My Favorite Educational Activities and Programs for Kids

magnetic letters are so great for teaching kids to read

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My kids go to a school that has a no-homework policy, so when they get home from school each day we’ve set up a daily schedule of a few educational things and programs they need to do. I give them 30 minutes of fun screen time (movies on netflix or games on the ipad) each day, but they cannot have those 30 minutes until their educational things are completed.

I share bits and pieces of it on my instagram stories from time to time, so today I want to share it all in one place. And I’m sharing a link to our daily chart at the bottom of the post if you’re interested!

our favorite computer program for teaching kids to type!
teaching kids to type is such a valuable skill
the very first program we used to teach my son to read
magnetic letters are a great way to teach your kids letters and sounds
my favorite workbooks for kids
learning to read with kids
teaching your kids accountability
my favorite workbooks for kids

Computer Programs.

Starfall.com. Ages 1 and up. We started using this one when B was about two years old, and it helped so much. We started with just the ABC’s portion, learning what all the letters said and looked like, and as he got older we moved to the Learn To Read section where you learn basic rules like “the silent e,” “vowel teams,” etc. Of course I knew how to read, but I didn’t really know how to teach someone to read, so this section was incredibly helpful for me.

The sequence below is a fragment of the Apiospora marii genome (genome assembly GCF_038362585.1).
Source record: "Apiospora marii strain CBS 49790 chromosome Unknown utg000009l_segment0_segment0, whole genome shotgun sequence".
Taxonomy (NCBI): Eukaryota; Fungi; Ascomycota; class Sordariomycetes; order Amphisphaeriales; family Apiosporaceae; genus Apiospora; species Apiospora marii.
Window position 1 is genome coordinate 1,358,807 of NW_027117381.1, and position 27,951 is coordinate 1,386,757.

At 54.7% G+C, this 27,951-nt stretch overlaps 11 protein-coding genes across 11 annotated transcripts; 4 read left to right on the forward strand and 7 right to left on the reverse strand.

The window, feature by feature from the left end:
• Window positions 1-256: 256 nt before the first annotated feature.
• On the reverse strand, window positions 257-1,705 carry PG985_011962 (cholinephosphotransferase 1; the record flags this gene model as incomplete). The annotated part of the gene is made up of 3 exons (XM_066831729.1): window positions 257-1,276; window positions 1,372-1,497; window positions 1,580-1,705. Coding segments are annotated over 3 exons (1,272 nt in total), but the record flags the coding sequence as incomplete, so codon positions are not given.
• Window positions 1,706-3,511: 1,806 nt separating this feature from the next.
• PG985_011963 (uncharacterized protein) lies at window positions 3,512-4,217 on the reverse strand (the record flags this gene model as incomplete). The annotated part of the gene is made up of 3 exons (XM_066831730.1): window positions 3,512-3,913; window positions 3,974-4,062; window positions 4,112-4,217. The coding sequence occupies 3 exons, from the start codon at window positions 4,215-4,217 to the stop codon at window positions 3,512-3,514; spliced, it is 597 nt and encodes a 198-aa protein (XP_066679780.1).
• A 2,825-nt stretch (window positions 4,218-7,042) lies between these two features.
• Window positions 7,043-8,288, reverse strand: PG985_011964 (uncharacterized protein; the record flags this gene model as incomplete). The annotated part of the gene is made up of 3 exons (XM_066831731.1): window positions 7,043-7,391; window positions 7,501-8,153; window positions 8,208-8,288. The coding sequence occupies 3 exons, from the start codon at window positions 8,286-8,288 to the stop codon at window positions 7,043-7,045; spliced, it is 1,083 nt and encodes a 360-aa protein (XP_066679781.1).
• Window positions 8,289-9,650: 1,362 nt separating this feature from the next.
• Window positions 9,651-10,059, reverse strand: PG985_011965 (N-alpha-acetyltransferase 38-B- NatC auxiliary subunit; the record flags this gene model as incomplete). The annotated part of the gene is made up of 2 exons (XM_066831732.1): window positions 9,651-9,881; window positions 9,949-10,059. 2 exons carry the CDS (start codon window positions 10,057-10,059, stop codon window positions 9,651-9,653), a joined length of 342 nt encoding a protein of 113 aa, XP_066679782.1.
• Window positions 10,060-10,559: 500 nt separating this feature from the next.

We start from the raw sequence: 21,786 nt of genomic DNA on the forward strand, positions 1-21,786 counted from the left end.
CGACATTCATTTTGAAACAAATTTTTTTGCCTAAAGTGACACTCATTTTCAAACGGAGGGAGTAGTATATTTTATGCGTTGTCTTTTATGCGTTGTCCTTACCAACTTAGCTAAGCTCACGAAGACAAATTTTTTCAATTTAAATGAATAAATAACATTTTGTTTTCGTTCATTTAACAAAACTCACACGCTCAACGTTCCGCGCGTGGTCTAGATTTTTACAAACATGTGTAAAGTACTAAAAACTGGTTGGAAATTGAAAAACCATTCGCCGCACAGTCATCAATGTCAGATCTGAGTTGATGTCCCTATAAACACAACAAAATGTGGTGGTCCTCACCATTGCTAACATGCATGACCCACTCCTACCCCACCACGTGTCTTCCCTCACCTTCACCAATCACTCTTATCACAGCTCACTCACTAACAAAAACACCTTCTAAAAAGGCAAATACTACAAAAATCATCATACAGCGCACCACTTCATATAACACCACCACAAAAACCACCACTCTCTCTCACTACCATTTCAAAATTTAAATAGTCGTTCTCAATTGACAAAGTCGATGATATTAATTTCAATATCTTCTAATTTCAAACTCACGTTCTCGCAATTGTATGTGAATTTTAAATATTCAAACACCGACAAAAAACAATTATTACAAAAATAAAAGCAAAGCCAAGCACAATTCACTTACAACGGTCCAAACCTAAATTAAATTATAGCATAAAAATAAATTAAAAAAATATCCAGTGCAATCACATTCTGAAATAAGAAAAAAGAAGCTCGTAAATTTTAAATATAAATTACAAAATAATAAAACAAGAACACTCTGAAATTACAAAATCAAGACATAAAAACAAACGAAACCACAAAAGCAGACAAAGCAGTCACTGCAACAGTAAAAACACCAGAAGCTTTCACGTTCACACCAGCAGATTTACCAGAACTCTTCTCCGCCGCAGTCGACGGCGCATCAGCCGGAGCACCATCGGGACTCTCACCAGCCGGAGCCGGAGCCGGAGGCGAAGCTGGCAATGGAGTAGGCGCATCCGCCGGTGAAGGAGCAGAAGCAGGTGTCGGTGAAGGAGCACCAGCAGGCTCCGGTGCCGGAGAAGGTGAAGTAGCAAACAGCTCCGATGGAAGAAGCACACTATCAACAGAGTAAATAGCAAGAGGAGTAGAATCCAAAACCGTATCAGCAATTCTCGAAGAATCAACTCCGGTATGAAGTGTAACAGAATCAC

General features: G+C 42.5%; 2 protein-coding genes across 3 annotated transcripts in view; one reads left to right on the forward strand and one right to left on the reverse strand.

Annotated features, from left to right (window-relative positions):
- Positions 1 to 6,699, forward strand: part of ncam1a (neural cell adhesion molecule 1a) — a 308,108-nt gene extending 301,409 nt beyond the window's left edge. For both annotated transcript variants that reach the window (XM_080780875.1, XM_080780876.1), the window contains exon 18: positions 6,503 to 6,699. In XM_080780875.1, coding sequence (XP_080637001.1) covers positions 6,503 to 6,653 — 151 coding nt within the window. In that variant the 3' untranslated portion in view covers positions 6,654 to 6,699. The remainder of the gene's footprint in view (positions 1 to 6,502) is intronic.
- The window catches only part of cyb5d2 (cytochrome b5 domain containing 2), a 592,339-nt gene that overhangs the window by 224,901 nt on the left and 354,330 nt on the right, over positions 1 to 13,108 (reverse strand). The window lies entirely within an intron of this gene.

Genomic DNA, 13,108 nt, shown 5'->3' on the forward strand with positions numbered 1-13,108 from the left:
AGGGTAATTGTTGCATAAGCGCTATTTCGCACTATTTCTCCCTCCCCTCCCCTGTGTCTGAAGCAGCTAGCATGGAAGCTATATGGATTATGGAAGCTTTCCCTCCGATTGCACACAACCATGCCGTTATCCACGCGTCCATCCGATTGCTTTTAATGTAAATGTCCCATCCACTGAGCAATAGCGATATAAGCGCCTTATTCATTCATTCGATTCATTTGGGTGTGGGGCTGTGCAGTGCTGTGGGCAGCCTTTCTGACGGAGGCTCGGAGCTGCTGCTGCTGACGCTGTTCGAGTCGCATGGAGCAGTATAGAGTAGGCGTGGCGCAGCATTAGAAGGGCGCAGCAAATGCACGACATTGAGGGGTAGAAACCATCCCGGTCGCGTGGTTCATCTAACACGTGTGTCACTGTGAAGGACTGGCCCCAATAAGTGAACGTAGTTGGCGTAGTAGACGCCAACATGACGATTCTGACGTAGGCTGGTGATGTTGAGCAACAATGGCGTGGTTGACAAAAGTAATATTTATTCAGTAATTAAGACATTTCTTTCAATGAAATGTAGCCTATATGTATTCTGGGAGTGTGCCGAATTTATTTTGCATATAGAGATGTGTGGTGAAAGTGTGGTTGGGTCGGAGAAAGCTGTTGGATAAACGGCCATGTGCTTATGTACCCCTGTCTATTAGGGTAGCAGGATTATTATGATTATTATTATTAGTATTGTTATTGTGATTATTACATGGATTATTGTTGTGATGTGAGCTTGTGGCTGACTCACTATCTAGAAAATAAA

There is an option for a paid membership, but we never signed up because there was plenty on the free version. The desktop computer version has a lot more free access, whereas the ipad or iphone version is very limited. So we’ve almost exclusively done this program on our computer.

TypingClub.com. Ages 5 and up. Typing is a skill that is super important for me, and I spent years doing Mavis Beacon Teaches Typing. I found that her programs are pretty outdated now, so I’ve been on the hunt for a good alternative. I found TypingClub.com and I’m a huge fan. It’s a free program and I feel like it goes at a really good pace and in the right order. You can sign up with Facebook or your email to keep track of your progress.

We just started doing this with Fos because up until now his hands were just too small to use the keyboard. So I wouldn’t start any earlier than five years old. My only complaint is that I don’t think it has an option to track multiple children under the same account.

Studio.Code.Org. Ages 4 and up. This is the one I get the most questions about. It’s a fantastic free program that teaches the basics of coding. My sister told me about it and both of our kids love it. It’s really fun and interactive, and uses characters the kids recognize, so it’s appealing for them. As part of the curriculum, they have “Unplugged Activities,” and I just have to say we’ve never done those. We just skip over them and go straight for the videos and activities.

DuoLingo.com. Ages 7 and up. This is a great online program/app that my sister also told me about. It’s a free program that helps you learn another language. It has 25 different languages to choose from, but B chose Spanish and has loved learning the basics. He hasn’t gotten very far yet, but from what we’ve seen it’s a really user friendly program, and he’s picked up on the words very quickly.

 

Non Computer Educational Activities.

Magnetic letters. Perfect for ALL AGES. A friend gave us a pack of these magnetic letters for B’s first birthday and I immediately stuck them on our fridge. I started pointing out letters to him and he instantly picked up on them and we used them to learn all the letters, sounds, and putting together short words. Seven years later, we still have them, and I use them every morning with Fos (our current fridge isn’t magnetic, so we just do them on the table).